January 14, 2014

Portman Statement on FY2014 Funding for Abrams Tanks at Lima's JSMC

Appropriations Bill Keeps Critical Defense Capability in Place

Washington, D.C. – U.S. Senator Rob Portman (R-Ohio) today released the following statement regarding the House-Senate negotiated appropriations bill which includes $90 million in additional funding for the Abrams tank program at the Joint Systems Manufacturing Center (JSMC) in Lima, Ohio:

“I am pleased that the appropriations bill averts unnecessary risk to the Lima Tank Plant that would threaten our national security and, at the same time, saves taxpayer dollars in the long-run. As I have continued to urge my colleagues, the Lima plant plays a unique role in contributing to our national security as the only producer of the Abrams tank. Given that the Army has said it will continue to need this capability in the coming years, it is essential that we keep this critical defense capability in place.”

In December 2013, Portman sent a letter to the Chairs and Ranking Members of the U.S. Senate Committee on Appropriations prior to the final consideration of the Fiscal Year 2014 appropriations bill urging them to ensure that the nation’s tank industrial base is not needlessly jeopardized.

In the Fiscal Years 2012 and 2013 budget deliberations, the Appropriations Committee concurred with actions taken by the Senate Armed Services Committee to avert unnecessary risk to this national capability as the Army further evaluated the implications of its proposals. As both committees have acknowledged in the past two years, appropriately addressing this matter in the near term will save taxpayer dollars over the longer-term, and ensure our nation maintains a critical defense capability, on which our country is slated to rely for decades to come.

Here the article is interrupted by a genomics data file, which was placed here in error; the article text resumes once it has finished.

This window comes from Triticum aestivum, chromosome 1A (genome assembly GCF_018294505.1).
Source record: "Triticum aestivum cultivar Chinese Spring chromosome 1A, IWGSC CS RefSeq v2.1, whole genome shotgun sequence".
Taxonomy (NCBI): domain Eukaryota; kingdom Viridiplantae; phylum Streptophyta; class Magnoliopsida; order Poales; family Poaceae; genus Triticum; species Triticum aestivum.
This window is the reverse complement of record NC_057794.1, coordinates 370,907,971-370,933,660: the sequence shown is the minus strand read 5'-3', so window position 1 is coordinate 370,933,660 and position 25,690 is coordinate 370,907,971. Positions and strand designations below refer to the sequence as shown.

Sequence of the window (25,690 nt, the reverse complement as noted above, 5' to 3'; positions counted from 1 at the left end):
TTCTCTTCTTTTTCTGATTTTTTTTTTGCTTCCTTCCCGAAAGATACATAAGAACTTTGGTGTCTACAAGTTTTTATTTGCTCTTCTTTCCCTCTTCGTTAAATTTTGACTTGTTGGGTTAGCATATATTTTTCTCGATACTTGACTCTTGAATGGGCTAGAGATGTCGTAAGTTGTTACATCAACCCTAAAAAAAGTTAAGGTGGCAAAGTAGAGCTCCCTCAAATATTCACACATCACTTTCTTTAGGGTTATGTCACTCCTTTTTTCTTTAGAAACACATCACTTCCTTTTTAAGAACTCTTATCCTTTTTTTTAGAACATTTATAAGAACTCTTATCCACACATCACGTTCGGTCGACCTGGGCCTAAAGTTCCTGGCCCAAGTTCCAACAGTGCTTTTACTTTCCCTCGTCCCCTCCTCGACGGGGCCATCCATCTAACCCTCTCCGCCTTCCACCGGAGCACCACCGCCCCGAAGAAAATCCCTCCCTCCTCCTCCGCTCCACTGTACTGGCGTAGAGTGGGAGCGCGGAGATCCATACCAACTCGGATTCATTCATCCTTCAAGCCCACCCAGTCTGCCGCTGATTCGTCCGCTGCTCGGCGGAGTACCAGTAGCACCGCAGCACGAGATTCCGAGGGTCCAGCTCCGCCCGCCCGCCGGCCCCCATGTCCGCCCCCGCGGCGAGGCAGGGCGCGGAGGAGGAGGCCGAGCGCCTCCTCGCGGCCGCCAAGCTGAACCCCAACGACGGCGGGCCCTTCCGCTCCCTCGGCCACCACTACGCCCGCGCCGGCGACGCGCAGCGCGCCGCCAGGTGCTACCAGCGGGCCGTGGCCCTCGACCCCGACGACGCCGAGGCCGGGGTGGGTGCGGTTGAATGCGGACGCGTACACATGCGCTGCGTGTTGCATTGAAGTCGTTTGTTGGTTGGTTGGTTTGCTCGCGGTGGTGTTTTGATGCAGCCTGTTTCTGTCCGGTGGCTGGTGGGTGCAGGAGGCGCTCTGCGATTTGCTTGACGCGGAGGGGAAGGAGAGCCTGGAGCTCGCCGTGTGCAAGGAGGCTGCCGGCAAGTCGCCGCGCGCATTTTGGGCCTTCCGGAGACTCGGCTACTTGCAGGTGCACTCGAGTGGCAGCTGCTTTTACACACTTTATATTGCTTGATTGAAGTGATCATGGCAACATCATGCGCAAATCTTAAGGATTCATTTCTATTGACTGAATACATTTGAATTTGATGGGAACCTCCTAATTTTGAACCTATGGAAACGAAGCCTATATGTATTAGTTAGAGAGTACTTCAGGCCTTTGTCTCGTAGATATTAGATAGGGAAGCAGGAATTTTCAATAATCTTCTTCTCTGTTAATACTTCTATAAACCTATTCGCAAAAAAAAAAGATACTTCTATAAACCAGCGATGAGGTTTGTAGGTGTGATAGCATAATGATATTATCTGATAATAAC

Last month, the Senate passed the National Defense Authorization Act for Fiscal Year 2014, which, for the third year in a row, recognized the crucial contributions our domestic tank industrial base provides to our national security and authorized funds to preserve this capability. Portman’s letter requested that the Appropriations Committee similarly evaluate the needs of this capability. 

The letter is below and can also be found here.

December 20, 2013

Dear Chairwoman Mikulski, Ranking Member Shelby, Chairman Durbin, and Ranking Member Cochran;
 
As you are aware, Congress has agreed to a bipartisan budget framework for the next two years that will allow the Senate to return to regular order.  The Senate Appropriations Committee has an important role to play in appropriating funding for programs critical to national security.  As you consider funding for the Department of Defense, I’d like to bring to your attention a matter of urgent concern.  As you are aware, in the Fiscal Years 2012, 2013, and 2014 budget deliberations, we debated and addressed particular concerns related to our country’s tank industrial base.  In the 2012 and 2013 Defense Appropriations bills, the Committee concurred with the Armed Services Committee and took actions to avert unnecessary risk to this national capability as the Army further evaluated the implications of its production plans.  The Senate recently passed the National Defense Authorization Act for Fiscal Year 2014, which, for the third year in a row, recognized the crucial contributions our domestic tank industrial base provides to our national security and authorized funds to preserve this capability. As you consider legislation for the FY2014 Defense Department, I ask that you similarly evaluate the needs of this capability.